Pope makes Argentina’s ‘gaucho priest’ and 6 others saints

Born in 1849 in the province of Cordoba, Brochero was one of the most famous Catholics in the Argentina of Pope Francis' youth.

By: AP | Vatican City | Published:October 16, 2016 4:15 pm
Pope Francis, Argentina, gaucho priest, Pope argentina priest, Pope priest canonisation, news, latest news, world news, international news, Vatican news At the time of Brochero’s beatification, Francis wrote a letter to Argentina’s bishops praising Brochero for having had the “smell of his sheep.” (source: AP)

Pope Francis canonised Argentina’s “gaucho priest” on Sunday, bestowing sainthood on the poncho-wearing, mate-sipping pastor who rode his mule Malacara to the far-flung Argentine peripheries to minister to the poor. Born in 1849 in the province of Cordoba, Brochero was one of the most famous Catholics in the Argentina of Francis’ youth. He died in 1914 after living for years with leprosy that he was said to have contracted from one of his faithful.

Francis, history’s first Argentine pope, moved Brochero closer to sainthood soon after being elected pope. Brochero was beatified in 2013, after Pope Benedict XVI signed off on a miracle attributed to his intercession. Francis cleared him for sainthood earlier this year and today canonised Brochero along with six others in one of the final big Masses of his Holy Year of Mercy.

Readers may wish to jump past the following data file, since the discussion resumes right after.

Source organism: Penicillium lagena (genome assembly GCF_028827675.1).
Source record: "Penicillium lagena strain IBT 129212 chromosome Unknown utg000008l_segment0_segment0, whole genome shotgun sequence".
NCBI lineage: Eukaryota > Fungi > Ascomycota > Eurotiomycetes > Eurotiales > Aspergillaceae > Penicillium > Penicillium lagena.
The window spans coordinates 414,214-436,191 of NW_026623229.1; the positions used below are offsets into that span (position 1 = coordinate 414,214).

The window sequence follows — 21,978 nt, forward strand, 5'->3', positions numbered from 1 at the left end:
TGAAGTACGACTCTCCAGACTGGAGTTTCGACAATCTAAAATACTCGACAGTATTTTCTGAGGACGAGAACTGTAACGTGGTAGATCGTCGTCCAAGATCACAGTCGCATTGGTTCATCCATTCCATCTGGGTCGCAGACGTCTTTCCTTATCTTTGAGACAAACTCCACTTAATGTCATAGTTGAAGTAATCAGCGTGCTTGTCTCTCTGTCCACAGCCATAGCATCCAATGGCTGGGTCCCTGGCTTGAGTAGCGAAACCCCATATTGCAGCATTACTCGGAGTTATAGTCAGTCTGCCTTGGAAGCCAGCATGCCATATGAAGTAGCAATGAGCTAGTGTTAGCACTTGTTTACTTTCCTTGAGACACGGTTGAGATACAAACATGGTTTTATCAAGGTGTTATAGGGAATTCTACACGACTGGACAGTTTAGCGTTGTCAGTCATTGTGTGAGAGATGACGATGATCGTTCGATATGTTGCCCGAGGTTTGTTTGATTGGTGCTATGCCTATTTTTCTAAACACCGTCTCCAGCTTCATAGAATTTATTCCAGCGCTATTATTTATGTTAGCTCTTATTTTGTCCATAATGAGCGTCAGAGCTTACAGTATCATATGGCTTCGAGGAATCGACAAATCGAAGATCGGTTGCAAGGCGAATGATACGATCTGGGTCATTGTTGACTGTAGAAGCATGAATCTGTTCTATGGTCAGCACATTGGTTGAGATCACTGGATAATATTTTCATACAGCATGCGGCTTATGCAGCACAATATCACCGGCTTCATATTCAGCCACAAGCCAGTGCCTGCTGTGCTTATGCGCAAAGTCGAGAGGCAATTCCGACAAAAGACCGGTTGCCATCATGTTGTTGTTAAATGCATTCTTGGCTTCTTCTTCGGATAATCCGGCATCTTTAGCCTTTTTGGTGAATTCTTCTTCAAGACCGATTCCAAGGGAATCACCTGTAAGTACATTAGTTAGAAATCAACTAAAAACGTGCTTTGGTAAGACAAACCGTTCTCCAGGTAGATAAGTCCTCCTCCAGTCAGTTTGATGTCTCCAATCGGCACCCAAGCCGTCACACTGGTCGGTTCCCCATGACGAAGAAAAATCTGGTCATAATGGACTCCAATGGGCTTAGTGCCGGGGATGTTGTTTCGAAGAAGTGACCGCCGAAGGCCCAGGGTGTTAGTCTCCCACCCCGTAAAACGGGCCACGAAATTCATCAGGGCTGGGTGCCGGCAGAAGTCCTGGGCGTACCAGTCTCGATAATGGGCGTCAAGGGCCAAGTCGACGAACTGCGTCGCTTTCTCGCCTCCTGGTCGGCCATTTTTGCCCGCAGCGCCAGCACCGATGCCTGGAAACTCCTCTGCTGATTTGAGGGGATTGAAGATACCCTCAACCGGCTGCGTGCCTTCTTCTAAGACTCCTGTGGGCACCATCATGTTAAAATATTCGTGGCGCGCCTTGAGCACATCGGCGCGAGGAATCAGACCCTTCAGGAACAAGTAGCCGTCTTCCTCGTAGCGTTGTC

At the time of Brochero’s beatification, Francis wrote a letter to Argentina’s bishops praising Brochero for having had the “smell of his sheep.” That’s a phrase Francis has frequently used to describe his ideal pastor: one who accompanies his flock, walking with them through life’s ups and downs.

“He never stayed in the parish office. He got on his mule and went out to find people like a priest of the street to the point of getting leprosy,” Francis wrote. Among the parallels shared by the two Argentines is Brochero’s spirituality, which is deeply rooted in the Jesuit spiritual exercises that are so dear to Francis. Just as Brochero would lead his flock in performing the spiritual exercises of St. Ignatius Loyola, so too does Francis, bringing the entire Vatican hierarchy each year on a retreat outside Rome.

“If there is one religious figure in Argentina’s history who best exemplifies Pope Francis’s idea of a priest, it’s ‘el cura’ Brochero,” said Austen Ivereigh, author of the Francis biography “The Great Reformer.”

“He lived simply, and for others, at one with the gauchos and poor folk.”